Societies cannot be reduced to the logic of a machine (even if a modelled construct of a market economy can). Societies require a mechanism of integration to ensure the political legitimation of the ‘system’. Some do this through coercion such as the ex Soviet states, others through electoral mass politics and control of the media such as Berlusconi’s Italy. Corporatist policy making is but one way for the state to manage the democratic pressures of society with electoral mass politics and market integration. It provides a formal input for organised interests to represent civil society and trade unions workers, in addition to opening up elite networks of business-state relations. Administrative elites in government departments know the benefit of combining business and liberal corporatism better than anyone. Legitimacy is ultimately constituted in the ‘lifeworld’. The subsystems of ‘market-money and state-votes’ cannot provide the stability that all systems crave. Bureaucratic and markets systems of capitalism are ontologically premised upon the lifeworld. Legitimation ‘crises’ emerge when money-power becomes the primary mechanism of social integration. This is precisely what has occurred with the aggressive pursuit of state led free-market capitalism since 1980. Therefore one can only wonder why Habermas failed to analyse the changing political-institutional context that has enabled this to happen. His analysis is contained by the assumed non-purposive dimension of communicative rationality. Communicative power and the global democratisation of capital flows require a transnational actor that no legal theory can provide.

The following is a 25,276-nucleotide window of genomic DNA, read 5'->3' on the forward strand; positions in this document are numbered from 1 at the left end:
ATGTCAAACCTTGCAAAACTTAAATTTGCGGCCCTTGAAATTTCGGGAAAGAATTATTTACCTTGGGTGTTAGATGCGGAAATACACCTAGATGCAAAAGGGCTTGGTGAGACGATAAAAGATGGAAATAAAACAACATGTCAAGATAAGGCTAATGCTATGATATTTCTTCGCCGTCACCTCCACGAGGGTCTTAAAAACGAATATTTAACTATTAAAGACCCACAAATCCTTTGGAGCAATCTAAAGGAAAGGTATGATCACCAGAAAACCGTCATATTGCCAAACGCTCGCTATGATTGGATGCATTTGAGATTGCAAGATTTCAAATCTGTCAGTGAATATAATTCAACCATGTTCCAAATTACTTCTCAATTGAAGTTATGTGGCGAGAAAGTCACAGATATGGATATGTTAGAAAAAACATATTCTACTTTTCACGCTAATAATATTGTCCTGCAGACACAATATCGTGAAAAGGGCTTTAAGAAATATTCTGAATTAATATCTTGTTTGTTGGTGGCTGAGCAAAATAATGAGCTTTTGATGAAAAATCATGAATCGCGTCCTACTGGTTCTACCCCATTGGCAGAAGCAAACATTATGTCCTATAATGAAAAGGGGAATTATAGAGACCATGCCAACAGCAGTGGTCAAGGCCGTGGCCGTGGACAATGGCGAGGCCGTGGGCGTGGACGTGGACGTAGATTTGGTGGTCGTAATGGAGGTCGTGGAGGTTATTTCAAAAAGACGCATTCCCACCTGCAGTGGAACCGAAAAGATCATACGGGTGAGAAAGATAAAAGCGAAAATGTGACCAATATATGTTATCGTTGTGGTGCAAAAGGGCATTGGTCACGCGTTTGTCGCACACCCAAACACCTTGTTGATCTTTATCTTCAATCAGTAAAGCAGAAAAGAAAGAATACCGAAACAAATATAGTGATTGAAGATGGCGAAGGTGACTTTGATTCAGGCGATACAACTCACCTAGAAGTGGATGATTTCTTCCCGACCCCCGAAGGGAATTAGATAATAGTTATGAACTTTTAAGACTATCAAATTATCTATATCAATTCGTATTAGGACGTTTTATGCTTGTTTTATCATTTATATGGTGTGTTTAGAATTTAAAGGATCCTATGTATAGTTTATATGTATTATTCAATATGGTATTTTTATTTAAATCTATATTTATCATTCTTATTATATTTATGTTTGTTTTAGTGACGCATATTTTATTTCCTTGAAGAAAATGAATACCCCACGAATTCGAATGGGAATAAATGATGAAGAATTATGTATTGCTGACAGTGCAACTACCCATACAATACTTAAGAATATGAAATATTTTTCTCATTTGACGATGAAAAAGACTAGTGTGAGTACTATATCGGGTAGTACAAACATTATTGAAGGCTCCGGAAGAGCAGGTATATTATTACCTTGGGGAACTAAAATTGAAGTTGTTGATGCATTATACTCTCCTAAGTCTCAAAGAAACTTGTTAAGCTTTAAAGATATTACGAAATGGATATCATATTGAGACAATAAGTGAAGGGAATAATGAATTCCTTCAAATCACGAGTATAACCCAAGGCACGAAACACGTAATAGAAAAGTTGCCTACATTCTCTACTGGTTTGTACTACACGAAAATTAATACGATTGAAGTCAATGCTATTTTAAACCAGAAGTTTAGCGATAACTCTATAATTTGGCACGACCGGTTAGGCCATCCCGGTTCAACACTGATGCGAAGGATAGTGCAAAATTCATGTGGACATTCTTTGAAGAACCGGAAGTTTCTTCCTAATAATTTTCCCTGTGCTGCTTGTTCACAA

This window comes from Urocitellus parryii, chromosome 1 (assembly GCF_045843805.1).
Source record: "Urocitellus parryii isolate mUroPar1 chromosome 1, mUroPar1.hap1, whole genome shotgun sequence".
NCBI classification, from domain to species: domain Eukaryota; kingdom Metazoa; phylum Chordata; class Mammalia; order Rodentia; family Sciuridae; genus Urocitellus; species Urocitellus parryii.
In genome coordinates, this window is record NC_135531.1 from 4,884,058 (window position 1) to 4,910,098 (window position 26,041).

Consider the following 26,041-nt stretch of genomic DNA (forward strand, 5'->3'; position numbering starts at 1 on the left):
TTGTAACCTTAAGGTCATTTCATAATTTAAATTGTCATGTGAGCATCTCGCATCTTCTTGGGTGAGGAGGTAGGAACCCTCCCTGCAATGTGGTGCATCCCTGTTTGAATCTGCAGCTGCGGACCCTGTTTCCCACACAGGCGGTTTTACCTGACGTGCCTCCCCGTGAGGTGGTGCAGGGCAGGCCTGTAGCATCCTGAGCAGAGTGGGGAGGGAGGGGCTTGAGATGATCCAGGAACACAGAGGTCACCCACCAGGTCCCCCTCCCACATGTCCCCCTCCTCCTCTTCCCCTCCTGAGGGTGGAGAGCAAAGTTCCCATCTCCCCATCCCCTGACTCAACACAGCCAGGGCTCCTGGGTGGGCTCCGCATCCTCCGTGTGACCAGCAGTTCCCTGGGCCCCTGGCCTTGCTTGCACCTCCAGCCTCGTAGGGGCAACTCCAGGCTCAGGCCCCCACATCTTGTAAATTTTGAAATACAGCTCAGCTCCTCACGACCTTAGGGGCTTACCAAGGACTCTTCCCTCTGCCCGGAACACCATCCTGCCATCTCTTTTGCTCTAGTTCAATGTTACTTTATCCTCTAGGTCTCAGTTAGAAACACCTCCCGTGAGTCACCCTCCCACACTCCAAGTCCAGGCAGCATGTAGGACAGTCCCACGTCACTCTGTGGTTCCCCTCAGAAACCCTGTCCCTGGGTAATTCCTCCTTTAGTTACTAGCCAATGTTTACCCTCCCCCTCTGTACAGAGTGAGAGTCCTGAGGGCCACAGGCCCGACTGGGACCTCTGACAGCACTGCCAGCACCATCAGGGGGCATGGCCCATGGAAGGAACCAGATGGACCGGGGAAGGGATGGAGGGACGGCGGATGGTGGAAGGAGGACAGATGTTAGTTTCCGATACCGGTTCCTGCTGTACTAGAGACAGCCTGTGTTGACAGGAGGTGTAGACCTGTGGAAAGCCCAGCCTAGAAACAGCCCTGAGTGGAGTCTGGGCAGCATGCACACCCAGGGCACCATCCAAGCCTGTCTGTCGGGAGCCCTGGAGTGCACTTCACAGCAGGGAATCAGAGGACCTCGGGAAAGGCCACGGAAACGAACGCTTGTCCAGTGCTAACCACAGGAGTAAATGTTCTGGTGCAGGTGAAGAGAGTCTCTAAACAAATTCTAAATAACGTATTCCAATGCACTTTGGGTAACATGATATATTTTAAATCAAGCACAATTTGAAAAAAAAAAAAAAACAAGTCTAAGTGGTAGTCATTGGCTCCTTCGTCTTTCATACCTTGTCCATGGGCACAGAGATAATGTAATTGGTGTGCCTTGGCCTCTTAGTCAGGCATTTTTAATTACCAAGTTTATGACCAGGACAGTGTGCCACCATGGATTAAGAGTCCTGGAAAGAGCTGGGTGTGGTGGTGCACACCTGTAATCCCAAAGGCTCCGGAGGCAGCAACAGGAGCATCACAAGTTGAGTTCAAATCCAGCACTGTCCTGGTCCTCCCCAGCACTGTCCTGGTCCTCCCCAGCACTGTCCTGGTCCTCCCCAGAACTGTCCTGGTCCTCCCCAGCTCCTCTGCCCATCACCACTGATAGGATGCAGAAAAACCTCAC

The management of Ireland’s neoliberal economy occurred through a form of social partnership in labour politics. The distributional and productive conflict that will inevitably emerge when an economy goes from being one of the poorest to one of the richest in Europe was bargained and negotiated via this social institution. This makes Ireland quite different from the archetypical liberal market economies of the UK or USA. Given the Irish system of corporatist policy making between the state and civil society it was closer to European social democracy. But, in terms of workplace or economic democracy it was closer to the UK. Social partnership was primarily a national incomes policy. It was a strategy of the state to manage one of the few remaining macro-economic tools available to government in a Euro-global economy. The state did not to legally control wage levels nor leave it to free collective bargaining in the labour market. They attempted to influence the coordination of wages (not least because government is the largest employer in the Irish economy) in the interest of economic performance or ‘competitiveness’. But, the process through which this occurred meant that the state opened itself up to the participation of organised interests in the development of public policy. It supplemented the electoral process of government. Therefore it was primarily political rather than economic in design.